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29 January 2022
The Only Answer for Counteracting the Gulf Oil Gusher PDF Print E-mail
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by Jan Lundberg, oil industry analyst   
30 May 2010
News Release
For immediate release

Washington, D.C. - If 100,000 barrels a day of crude oil are gushing out of the damaged sea-floor well underneath where BP’s offshore oil rig used to perch, what can be done to offset this pollution immediately? Time is of the essence for the global ecosystem, not just for a part of the Gulf.

The gusher is not abating, for Mother Nature has more power than men can comprehend -- look at the power of an earthquake or a tsunami, or the global climate’s increasing distortion. When out-of-control industrial activity pursues profit at the expense of humanity and nature itself, Mother Earth can get out of control too.

Therefore, all people can do under the circumstances is to stop the flow of oil that actually can be controlled. This means stopping a significant amount of oil extraction and refining anywhere on the planet -- as the ecosystem is all one interconnected closed system -- to the tune of 100,000 barrels a day, or whatever the best estimate of ongoing damage is in the Gulf. BP cannot be trusted to estimate the flow, as it falsely claimed that only 5,000 barrels a day were spewing from the well.

Additionally, the cut back in voluntary oil usage must be large enough to make up for what has already been spewing into the environment in the Gulf disaster. For almost a month and a half the gusher has raged out of control. As failure has dogged the incompetent, irresponsible and criminal BP, with the pro-oil U.S. government refusing to manage the situation or clean up the mess with supertankers vacuuming up the oil, mitigation is clearly overdue. Therefore, the cut back must be significantly over 100,000 barrels of petroleum a day around the world. Arguing about who must cut now, and who does not have to, would be a tragic waste of time. Boycotting BP is wrong-headed if the same amount of oil is purchased overall, for all extracted and refined oil is eventually burned or spilled (except that dumped as solids, such as asphalt, and plastics -- which do not biodegrade and end up in minute amounts in our bodies).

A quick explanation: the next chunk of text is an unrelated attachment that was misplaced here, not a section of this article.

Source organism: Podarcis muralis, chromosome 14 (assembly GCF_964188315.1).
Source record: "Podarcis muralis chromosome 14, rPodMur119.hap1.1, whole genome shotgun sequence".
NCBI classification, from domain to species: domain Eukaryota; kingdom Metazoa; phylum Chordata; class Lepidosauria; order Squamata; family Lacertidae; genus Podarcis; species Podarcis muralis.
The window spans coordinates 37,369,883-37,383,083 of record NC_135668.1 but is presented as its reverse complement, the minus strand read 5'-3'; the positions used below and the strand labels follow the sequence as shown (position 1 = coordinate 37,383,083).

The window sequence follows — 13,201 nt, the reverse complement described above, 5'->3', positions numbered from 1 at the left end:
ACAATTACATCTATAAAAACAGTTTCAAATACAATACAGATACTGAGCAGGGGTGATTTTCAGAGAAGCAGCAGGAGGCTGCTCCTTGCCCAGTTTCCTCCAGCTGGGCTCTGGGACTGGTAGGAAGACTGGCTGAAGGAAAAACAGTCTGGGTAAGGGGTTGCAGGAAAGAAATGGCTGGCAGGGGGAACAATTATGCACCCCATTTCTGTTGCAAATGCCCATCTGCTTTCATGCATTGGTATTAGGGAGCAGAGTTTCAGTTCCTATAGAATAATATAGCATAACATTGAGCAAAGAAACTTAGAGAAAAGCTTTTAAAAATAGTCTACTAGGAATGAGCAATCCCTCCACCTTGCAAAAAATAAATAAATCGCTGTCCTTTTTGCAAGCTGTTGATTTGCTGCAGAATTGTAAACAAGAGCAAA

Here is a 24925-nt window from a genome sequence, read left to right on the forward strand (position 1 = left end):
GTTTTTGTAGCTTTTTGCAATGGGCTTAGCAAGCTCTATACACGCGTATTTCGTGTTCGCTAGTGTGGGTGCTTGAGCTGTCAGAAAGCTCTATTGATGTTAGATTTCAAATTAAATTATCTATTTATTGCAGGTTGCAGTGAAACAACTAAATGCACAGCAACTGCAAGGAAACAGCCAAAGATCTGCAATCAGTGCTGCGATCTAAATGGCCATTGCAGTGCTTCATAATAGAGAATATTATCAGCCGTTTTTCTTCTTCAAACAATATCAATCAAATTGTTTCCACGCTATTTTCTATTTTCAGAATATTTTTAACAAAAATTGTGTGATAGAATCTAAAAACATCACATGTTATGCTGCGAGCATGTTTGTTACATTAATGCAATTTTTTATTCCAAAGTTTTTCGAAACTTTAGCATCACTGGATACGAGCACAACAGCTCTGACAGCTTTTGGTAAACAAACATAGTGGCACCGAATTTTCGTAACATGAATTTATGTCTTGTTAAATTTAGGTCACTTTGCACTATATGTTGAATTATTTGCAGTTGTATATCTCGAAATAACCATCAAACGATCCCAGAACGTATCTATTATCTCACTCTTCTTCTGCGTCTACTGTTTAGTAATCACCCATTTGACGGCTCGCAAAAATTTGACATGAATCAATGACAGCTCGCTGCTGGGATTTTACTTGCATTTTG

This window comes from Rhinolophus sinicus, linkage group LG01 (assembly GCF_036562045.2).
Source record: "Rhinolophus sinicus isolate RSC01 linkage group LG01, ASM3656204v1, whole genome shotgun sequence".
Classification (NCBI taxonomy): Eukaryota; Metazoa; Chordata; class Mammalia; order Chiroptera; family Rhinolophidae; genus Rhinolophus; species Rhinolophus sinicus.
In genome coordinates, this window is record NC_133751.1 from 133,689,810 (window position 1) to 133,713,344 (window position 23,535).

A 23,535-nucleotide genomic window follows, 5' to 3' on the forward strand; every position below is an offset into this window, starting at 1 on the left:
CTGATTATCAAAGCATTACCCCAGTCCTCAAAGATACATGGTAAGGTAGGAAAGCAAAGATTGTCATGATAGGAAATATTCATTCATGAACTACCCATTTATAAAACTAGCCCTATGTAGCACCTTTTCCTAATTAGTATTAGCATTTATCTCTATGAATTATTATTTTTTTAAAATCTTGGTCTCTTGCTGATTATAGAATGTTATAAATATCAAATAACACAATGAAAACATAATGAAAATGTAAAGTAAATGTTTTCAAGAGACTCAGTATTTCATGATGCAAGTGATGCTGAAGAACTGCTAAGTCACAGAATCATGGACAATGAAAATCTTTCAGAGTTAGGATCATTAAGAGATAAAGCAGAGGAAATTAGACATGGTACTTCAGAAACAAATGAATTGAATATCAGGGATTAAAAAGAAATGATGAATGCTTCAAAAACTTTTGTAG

Some oil wells are easier to cap than others, and some capped wells can be brought back into production more easily than others. Enhanced oil recovery and injection of water mean wells are past their prime, so these are the logical candidates for closure. Additionally, some refineries can be closed. Shutting down other BP wells and some of the corporation's refineries first is the right move.

To ease this orderly cutback of supply, consumers must use less oil, such as ceasing car use one day a week. Large cars guzzling fuel must be retired anyway. All plastic (a petroleum product) offered at retail outlets can be refused, both as packaging and content of polluting products. All these measures help people to recognize also that the global peak of oil extraction must be dealt with.

We demand a response to this proposal from President Obama and Congressional leaders. If none is forthcoming immediately, we must take matters into our own hands. We can hear Obama or any other puppet of industry intone, “We mustn’t harm the economy.” However, unabated pollution (going on since the oil industry cranked up a century ago, and coal before that), is the real long-term threat to economic survival. Has Obama and his circle heard of James Lovelock's book Revenge of Gaia?